The World Health Organization (WHO) is now suggesting a new diet trend that is affordable. The Nordic Diet has been publicly endorsed by WHO. It claims that this diet is best for people who want to eat clean but are on a tight budget.

What Is The Nordic Diet?

According to WHO, the Nordic Diet consists of fish, root vegetables, herbs, berries, and whole grains. The diet is based on produce from Scandinavia, a region that has better health than the United States and the United Kingdom combined. Nordics will only eat seasonal foods, which tends to be fresher and have fewer additives.

Most of the foods consumed in the Nordic diet are from Finland, Denmark, Norway, and Sweden.

The diet allows people to get their calorie intake from vegetables and fish, meat, or eggs but in moderation. The diet, which has been around for quite a while, follows that Baltic Sea Pyramid.

The top nutritionists suggest that this diet is perfect for Americans who have lower income, as the foods needed are inexpensive.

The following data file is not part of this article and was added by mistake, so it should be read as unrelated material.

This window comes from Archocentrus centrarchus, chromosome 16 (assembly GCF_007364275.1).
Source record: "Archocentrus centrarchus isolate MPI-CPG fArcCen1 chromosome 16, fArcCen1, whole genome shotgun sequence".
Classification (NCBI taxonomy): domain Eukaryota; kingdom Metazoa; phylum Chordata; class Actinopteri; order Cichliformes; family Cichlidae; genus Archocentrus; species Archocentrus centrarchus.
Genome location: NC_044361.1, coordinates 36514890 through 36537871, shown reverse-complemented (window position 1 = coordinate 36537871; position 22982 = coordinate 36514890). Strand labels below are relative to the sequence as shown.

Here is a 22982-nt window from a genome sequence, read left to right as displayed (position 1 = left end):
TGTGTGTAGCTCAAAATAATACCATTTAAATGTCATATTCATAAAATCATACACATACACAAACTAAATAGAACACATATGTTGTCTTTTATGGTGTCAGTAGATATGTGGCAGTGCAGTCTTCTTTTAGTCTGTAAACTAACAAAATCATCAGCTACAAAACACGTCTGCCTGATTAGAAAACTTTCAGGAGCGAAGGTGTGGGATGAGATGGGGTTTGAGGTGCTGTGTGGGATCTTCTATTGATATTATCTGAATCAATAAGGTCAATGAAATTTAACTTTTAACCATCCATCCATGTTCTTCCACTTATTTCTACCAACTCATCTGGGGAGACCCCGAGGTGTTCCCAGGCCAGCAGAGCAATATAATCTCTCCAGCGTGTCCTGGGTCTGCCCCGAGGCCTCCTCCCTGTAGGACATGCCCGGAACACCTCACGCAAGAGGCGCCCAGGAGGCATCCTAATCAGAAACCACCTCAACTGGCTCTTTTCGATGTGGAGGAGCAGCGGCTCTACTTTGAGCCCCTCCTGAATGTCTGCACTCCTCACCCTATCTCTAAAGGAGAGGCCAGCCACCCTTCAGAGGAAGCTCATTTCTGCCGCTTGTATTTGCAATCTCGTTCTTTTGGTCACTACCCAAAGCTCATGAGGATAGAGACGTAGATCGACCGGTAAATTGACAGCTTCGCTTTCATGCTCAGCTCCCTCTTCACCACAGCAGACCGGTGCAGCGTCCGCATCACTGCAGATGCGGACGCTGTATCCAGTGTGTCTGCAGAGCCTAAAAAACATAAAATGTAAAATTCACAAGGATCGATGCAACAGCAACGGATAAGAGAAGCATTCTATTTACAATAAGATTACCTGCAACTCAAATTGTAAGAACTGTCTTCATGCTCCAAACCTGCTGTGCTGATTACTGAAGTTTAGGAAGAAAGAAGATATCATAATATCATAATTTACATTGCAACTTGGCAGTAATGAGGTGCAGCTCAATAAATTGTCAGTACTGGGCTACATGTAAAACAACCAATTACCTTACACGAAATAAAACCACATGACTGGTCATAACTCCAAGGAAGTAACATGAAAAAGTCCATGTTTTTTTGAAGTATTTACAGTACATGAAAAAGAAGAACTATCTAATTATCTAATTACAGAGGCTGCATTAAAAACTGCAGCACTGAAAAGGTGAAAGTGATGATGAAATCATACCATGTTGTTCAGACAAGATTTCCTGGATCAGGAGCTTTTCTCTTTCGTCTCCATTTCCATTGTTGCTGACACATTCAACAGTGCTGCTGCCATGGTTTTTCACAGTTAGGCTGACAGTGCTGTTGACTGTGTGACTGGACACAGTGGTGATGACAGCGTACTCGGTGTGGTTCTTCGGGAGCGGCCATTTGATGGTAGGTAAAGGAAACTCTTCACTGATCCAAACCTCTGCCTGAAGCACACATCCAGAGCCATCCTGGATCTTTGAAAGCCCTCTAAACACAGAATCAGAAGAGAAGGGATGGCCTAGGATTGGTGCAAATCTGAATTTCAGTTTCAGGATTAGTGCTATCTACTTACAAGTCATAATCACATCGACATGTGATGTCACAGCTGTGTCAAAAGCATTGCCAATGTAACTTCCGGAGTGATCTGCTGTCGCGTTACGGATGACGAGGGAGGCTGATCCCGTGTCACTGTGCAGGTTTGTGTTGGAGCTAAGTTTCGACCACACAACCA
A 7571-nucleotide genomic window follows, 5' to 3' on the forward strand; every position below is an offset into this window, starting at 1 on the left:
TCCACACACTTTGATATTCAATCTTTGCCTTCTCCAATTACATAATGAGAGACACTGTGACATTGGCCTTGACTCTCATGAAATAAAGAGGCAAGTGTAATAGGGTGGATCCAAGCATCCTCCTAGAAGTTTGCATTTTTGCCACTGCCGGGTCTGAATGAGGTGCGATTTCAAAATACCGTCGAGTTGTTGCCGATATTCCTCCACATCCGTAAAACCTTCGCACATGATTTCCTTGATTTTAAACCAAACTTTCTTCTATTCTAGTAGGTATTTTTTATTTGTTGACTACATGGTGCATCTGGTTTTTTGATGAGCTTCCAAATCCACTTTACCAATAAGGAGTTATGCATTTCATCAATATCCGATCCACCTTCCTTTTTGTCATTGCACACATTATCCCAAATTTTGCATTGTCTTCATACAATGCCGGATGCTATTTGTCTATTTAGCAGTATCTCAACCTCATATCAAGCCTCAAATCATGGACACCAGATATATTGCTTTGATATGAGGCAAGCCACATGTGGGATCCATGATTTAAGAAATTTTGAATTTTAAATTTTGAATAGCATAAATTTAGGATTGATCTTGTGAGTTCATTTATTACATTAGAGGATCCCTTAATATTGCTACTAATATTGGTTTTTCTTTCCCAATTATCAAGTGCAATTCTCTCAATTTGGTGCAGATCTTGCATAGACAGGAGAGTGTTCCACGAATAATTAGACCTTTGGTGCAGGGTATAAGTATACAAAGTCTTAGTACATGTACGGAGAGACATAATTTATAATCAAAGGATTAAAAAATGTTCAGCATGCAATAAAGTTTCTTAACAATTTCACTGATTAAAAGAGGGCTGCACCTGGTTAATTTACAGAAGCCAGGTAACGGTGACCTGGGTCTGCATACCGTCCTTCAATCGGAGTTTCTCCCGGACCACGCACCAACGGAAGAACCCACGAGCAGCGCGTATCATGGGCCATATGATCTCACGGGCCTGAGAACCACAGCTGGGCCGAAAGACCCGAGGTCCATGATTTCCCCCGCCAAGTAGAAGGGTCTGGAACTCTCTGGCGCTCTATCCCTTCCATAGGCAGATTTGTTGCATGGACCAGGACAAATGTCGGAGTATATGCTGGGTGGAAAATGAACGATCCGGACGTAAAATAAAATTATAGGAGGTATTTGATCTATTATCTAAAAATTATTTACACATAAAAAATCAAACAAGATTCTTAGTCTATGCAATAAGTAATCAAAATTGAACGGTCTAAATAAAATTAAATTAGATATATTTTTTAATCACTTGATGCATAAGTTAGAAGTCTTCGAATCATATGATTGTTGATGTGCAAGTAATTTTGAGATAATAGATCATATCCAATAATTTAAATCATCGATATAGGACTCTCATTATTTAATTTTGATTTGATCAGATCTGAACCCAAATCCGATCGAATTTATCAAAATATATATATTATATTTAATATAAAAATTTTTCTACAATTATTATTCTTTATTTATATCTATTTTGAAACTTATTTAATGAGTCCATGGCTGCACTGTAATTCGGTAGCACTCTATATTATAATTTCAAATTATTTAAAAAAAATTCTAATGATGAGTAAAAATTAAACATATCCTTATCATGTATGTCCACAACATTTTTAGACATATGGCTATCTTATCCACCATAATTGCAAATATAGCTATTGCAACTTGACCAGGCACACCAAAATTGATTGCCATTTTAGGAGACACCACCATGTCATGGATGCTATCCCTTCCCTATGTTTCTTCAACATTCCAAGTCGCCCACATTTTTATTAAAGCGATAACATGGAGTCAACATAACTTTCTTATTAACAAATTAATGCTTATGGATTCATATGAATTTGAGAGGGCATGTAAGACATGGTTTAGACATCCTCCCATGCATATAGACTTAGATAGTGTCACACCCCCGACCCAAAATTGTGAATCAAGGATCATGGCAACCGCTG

Is It Better Than The Mediterranean Diet?

The Mediterranean Diet is rich in olive oil, while the Nordic Diet consists mainly of canola and rapeseed oil, which are heavy in monounsaturated fats that are good for the heart. The diets are fairly similar, with both known to lower the risk of cancer, cardiovascular disease, and diabetes due to the low-intake of sugar and salt.

The difference between the two diets is that the Nordic Diet is based on foods that grow better in colder climates, which means it's higher in certain vegetables such as kale, brussels sprouts, and cabbage.

Experts also state that seasonal products are more affordable fruits that are not in season. They also suggested frozen fruits, with nothing added to them, and canned fish, such as salmon and sardines, is best to eat while partaking in the Nordic Diet.

However, some experts caution that this new diet still needs more research done before they can be absolutely ceratin that the Nordic diet is better than others.

"What it really comes down to is eating a well-balanced diet, there is nothing magical about the Nordic diet. A well-balanced diet that includes plenty of whole grains, proteins including oily fish, essential fats and fruit and veg is definitely considered a healthy one," leading Harley Street nutritionist Rhiannon Lambert told The Independent.

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